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Mercedes leads way for luxury brand service
Audi almost level pegging with Mercedes in 2018 JD Power CSI study for luxury brands
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19 Oct 2018
By TERRY MARTIN
MERCEDES-BENZ has reaffirmed its status as a benchmark among the leading luxury car brands in Australia for aftersales service, holding off a fast-closing Audi and keeping ahead of BMW in the fifth annual JD Power Customer Service Index (CSI) Study – Luxury released this week.
The standout brand for the previous two years, Lexus, was not ranked this time around due to the sample size being insufficient – Land Rover and Volvo are in the same boat – and JD Power director and country manager for Australia Bruce Chellingworth told GoAuto that the research firm was unable to “estimate” where the Japanese brand would have finished in the overall rankings.
However, Mr Chellingworth said that “based on past years, I feel Lexus would have performed strongly if they had sufficient responses from their customers”.
This year’s result sees Mercedes return to the top of the table for the first time since 2015, when it backed up its number-one ranking in the inaugural study conducted in 2014.
Since then, Mercedes, which is the clear prestige market leader in terms of sales volume in Australia, had played second fiddle to Lexus, while across all five surveys Audi has been steadfast in holding its position behind Mercedes – whether Lexus made the cut or not – and BMW has not managed to climb above the luxury-brand industry average.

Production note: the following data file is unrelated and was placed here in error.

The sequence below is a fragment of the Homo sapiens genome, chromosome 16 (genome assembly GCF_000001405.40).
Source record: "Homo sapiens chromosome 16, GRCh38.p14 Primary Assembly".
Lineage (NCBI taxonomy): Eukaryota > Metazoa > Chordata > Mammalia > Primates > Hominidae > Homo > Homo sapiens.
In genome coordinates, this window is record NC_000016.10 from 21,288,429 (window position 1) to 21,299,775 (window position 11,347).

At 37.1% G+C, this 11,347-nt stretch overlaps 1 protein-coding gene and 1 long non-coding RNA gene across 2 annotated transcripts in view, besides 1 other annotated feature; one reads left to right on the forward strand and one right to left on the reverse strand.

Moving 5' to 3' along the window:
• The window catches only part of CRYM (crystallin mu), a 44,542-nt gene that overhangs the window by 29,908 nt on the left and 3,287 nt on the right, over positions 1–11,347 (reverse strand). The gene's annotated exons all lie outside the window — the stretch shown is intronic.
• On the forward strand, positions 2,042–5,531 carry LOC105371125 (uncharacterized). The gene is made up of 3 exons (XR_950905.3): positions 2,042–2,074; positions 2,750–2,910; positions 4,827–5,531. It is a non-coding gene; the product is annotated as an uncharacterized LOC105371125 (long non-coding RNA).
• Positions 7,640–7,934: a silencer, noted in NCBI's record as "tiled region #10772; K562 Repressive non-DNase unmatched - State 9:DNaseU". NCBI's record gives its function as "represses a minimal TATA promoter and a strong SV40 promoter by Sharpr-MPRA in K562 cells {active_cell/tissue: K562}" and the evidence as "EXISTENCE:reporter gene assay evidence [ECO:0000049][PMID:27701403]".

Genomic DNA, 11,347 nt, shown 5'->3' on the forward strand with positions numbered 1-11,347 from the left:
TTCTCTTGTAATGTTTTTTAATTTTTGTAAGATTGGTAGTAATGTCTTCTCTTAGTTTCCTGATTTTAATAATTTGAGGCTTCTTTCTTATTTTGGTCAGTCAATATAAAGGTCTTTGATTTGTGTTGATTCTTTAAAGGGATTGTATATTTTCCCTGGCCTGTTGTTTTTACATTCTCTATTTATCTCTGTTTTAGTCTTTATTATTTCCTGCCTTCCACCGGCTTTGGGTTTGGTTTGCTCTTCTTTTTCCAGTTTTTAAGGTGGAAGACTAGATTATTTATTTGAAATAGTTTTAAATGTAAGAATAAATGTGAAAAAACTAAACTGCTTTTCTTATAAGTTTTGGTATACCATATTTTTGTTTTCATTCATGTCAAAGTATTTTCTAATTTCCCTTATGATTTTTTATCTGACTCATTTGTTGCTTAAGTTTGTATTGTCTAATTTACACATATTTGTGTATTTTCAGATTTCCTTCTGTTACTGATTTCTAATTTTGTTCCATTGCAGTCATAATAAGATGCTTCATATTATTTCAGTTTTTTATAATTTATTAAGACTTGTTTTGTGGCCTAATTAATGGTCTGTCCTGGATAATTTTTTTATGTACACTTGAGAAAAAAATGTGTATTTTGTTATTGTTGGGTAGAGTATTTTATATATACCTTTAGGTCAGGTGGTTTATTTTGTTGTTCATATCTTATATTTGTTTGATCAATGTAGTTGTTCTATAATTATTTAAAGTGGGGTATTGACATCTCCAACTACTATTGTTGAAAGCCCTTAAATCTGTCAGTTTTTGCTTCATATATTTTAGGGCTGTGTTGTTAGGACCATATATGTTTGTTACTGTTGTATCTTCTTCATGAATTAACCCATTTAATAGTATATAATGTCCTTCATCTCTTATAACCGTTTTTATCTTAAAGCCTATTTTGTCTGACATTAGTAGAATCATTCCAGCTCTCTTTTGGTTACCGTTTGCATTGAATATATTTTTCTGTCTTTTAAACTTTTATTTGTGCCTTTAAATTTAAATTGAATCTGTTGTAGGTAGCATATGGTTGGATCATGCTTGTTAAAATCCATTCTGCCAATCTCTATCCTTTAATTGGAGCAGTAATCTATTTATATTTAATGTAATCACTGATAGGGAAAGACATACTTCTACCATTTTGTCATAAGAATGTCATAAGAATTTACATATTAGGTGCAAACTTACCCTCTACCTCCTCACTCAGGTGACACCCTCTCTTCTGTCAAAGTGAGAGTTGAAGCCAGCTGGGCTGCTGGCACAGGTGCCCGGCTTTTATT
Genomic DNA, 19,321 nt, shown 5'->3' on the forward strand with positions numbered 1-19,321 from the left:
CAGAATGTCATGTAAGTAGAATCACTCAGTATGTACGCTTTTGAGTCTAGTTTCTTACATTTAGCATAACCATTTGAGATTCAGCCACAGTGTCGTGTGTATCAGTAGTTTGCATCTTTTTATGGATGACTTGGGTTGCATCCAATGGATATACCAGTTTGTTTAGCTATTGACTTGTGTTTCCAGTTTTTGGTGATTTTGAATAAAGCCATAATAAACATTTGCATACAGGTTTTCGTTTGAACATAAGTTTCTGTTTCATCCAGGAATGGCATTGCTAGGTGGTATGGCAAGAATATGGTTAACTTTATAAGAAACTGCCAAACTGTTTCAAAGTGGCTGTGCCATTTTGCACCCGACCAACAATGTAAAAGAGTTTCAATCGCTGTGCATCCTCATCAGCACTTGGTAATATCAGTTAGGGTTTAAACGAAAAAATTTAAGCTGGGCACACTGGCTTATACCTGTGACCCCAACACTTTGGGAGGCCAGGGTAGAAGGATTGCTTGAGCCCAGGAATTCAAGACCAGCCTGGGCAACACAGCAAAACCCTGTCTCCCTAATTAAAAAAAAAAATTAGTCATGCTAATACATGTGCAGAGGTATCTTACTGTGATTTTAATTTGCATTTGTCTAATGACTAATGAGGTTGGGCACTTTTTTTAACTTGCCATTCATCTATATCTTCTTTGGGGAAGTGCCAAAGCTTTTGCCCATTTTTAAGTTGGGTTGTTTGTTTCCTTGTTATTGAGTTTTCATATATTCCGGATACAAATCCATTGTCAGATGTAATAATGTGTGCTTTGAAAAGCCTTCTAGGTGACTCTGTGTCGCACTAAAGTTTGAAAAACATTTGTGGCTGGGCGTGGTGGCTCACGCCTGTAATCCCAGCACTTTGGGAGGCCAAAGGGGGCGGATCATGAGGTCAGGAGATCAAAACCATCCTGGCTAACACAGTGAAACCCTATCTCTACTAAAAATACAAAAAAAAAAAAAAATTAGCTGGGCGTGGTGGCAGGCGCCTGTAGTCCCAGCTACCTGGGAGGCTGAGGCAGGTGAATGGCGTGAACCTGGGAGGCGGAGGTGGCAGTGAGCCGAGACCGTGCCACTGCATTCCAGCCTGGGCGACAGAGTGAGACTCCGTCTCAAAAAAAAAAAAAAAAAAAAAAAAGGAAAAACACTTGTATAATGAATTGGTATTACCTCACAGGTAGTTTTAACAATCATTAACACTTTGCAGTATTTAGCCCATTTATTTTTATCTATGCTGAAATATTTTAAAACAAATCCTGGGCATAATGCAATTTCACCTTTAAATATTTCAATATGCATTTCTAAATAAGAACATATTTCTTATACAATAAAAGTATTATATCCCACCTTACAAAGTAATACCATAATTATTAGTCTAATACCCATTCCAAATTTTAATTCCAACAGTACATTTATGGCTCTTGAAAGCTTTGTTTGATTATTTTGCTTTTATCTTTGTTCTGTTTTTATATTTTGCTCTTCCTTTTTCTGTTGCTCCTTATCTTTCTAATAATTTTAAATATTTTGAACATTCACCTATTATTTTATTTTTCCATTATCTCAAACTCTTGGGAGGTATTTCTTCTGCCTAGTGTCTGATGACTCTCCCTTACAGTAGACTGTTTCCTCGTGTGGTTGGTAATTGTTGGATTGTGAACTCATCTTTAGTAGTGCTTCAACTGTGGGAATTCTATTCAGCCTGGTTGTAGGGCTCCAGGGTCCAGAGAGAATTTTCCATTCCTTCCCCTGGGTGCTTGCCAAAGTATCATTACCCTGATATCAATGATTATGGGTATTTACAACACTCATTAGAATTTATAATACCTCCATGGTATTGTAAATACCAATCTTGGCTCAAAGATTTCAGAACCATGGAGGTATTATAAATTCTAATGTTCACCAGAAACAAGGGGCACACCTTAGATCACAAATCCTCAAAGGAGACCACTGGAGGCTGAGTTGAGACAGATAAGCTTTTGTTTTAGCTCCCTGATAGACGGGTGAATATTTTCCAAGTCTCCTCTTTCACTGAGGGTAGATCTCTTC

This year, Audi has finished just one point behind Mercedes on JD Power’s 1000-point scale – 830 compared to 831 – and in the study’s ‘power circle ratings’, the two brands were equal on five points out of five overall.
BMW was third on 806 points, 24 points behind Audi and 15 points below the industry average (821), while the Bavarian brand achieved just two points in the overall power circle rating.
As with the mass-market survey released earlier this year – won by Mazda for the third time in a row – the luxury market study measures new-vehicle buyer satisfaction with the servicing process by examining five key areas (in order of weighting): service quality, vehicle pick-up, service adviser, service initiation and service facility.
Drilling into the detail of the results, Mercedes performed at a high level (with the maximum five points) in every category except initiation, which was revised this year to have a slightly higher weighting.
Benz scored three points in this area, which covers the ease of scheduling a service visit, timeliness of the drop-off process and flexibility to accommodate the respondents’ particular schedule.
Audi scored five points in most categories, slipping a point in vehicle pick-up – which looks at timeliness, fairness of charges and helpfulness of staff – and service quality, which was another factor to be given a higher weighting this year.